Someone inserted a link into the Trump-Dossier Wikipedia page leading users to a link of the 'OK' hand gesture, a debunked alt-right symbol.

Photo via sylvar/Flickr (CC-BY)

Capitol Hill troll edits Trump–Russia dossier Wikipedia page with hilarious photo

There was debate as to whether the hand gesture was associated with the alt-right.


Andrew Wyrich

Internet Culture

Published Nov 21, 2017   Updated May 22, 2021, 10:27 am CDT

Well, this is an odd Wikipedia edit.

According to the tracker @CongressEdits, someone at the House of Representatives edited the Donald TrumpRussia dossier Wikipedia page by adding a TinyURL link called “collusion proof” that linked to someone flashing an upside-down “OK” hand gesture, which is commonly known as the “circle game.”

The point of the circle game is to trick someone into looking at your hand in the pseudo-“OK” hand sign, positioned below the waist, at which point you have the right to punch that person, according to playground rules of engagement.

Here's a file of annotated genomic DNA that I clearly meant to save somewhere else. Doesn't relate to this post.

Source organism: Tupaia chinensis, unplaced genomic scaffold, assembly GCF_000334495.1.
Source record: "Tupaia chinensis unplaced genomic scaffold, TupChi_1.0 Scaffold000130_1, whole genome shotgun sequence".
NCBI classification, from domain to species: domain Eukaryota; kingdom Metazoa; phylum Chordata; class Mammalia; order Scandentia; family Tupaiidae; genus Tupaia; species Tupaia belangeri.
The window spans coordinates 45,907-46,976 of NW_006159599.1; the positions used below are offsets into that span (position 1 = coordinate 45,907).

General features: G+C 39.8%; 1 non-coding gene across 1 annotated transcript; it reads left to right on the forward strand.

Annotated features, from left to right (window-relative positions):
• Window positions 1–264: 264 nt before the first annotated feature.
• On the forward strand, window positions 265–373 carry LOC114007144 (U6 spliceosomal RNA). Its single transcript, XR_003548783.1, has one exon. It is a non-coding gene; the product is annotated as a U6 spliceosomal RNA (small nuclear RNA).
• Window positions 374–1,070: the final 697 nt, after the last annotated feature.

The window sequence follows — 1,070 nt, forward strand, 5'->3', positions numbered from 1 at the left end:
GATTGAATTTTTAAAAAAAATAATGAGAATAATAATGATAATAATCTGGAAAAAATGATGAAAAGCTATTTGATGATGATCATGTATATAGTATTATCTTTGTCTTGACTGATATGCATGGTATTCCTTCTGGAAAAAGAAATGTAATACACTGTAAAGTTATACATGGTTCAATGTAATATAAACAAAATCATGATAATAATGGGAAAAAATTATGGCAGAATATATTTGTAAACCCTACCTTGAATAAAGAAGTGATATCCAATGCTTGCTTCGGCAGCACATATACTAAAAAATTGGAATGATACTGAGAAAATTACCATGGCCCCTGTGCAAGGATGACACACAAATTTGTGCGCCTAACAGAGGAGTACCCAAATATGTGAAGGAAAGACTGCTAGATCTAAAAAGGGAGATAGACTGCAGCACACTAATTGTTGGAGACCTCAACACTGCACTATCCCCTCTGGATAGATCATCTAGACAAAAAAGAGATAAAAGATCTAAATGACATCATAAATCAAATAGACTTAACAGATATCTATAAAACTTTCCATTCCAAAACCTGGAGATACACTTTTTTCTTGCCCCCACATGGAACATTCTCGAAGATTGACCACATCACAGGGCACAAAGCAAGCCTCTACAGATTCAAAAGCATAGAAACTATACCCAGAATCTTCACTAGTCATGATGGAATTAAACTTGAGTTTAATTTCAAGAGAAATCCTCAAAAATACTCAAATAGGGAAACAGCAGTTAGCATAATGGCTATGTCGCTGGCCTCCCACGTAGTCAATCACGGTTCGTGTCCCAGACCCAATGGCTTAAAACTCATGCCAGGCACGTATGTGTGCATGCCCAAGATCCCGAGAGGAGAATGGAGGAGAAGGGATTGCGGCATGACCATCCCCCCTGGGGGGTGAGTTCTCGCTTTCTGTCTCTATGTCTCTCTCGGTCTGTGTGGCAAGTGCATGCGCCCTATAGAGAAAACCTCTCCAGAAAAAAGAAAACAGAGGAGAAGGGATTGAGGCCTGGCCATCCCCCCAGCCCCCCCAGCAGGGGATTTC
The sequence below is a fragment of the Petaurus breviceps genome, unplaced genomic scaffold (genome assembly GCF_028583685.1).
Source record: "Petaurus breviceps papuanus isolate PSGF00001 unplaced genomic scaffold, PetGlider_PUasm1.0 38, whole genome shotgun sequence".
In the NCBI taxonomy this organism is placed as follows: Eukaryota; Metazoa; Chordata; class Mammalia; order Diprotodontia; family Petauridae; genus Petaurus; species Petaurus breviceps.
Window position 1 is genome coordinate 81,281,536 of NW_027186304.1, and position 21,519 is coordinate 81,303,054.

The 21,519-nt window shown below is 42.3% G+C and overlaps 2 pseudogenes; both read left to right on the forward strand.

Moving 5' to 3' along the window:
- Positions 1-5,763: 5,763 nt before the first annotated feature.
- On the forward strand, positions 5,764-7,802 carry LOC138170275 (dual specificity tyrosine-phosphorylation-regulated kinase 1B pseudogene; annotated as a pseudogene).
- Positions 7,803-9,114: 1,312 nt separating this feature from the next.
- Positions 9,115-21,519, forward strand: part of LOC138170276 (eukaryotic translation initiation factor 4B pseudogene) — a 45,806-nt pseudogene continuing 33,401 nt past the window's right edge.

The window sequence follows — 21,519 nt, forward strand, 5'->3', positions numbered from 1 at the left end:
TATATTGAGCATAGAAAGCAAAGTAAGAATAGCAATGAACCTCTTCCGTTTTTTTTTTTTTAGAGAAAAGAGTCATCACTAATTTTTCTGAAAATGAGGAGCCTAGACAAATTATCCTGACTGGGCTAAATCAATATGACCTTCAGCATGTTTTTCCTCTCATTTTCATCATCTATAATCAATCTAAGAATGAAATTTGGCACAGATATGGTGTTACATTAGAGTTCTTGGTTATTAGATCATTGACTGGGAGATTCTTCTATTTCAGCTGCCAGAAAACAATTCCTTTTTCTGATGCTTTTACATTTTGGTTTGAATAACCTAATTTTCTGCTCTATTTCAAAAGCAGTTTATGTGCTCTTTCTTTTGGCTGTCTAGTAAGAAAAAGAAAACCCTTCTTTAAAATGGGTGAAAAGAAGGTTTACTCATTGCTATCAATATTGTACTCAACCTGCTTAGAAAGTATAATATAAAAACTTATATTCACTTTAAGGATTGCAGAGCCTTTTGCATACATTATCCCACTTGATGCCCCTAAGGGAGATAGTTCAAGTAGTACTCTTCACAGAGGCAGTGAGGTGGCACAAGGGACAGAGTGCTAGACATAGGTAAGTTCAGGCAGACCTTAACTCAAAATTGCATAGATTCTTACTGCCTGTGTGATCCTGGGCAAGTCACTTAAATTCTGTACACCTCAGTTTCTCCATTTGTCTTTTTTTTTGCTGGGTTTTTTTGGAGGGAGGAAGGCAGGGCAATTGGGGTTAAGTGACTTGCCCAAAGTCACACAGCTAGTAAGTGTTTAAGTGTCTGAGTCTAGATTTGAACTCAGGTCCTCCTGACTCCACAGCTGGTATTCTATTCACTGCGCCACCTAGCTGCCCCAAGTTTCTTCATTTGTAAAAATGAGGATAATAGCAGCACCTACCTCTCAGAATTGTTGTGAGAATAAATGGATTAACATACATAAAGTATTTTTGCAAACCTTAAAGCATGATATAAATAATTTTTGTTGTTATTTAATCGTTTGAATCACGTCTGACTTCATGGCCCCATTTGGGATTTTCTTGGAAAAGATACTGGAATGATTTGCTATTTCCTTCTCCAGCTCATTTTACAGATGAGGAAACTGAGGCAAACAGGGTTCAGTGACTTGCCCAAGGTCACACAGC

The “OK” hand sign has also been dubiously dubbed a sign of the so-called alt-right, a far-right collective that regularly champions nationalistic and white supremacist views.

CongressEdits has followed changes to Wikipedia articles from IP address within the ranges assigned to the U.S. Congress since 2014. While the changes don’t necessarily mean they were made from a member of Congress or one of their staffers, past edits have affected pages about fairly innocuous things like James Bond, Rudolph the red-nosed reindeer, and conspiracy theories.

Screengrab via Wikipedia

Last month, the tracker found that someone had edited Special Counsel Robert Mueller‘s Wikipedia page to say that he was “Donald Trump’s worst nightmare.”

The changes came shortly after Mueller’s office, which is investigating Russian interference in the 2016 election, announced that several former members of Trump’s campaign were handed charges stemming from the probe.

The dossier, which contains allegations of collusion between Trump’s campaign and Russia—not to mention the so-called “pee tape“—has been called “fake news” by Trump, despite its author believing that 70 to 90 percent of it is true and that Mueller’s investigation will vindicate him.

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*First Published: Nov 21, 2017, 12:50 pm CST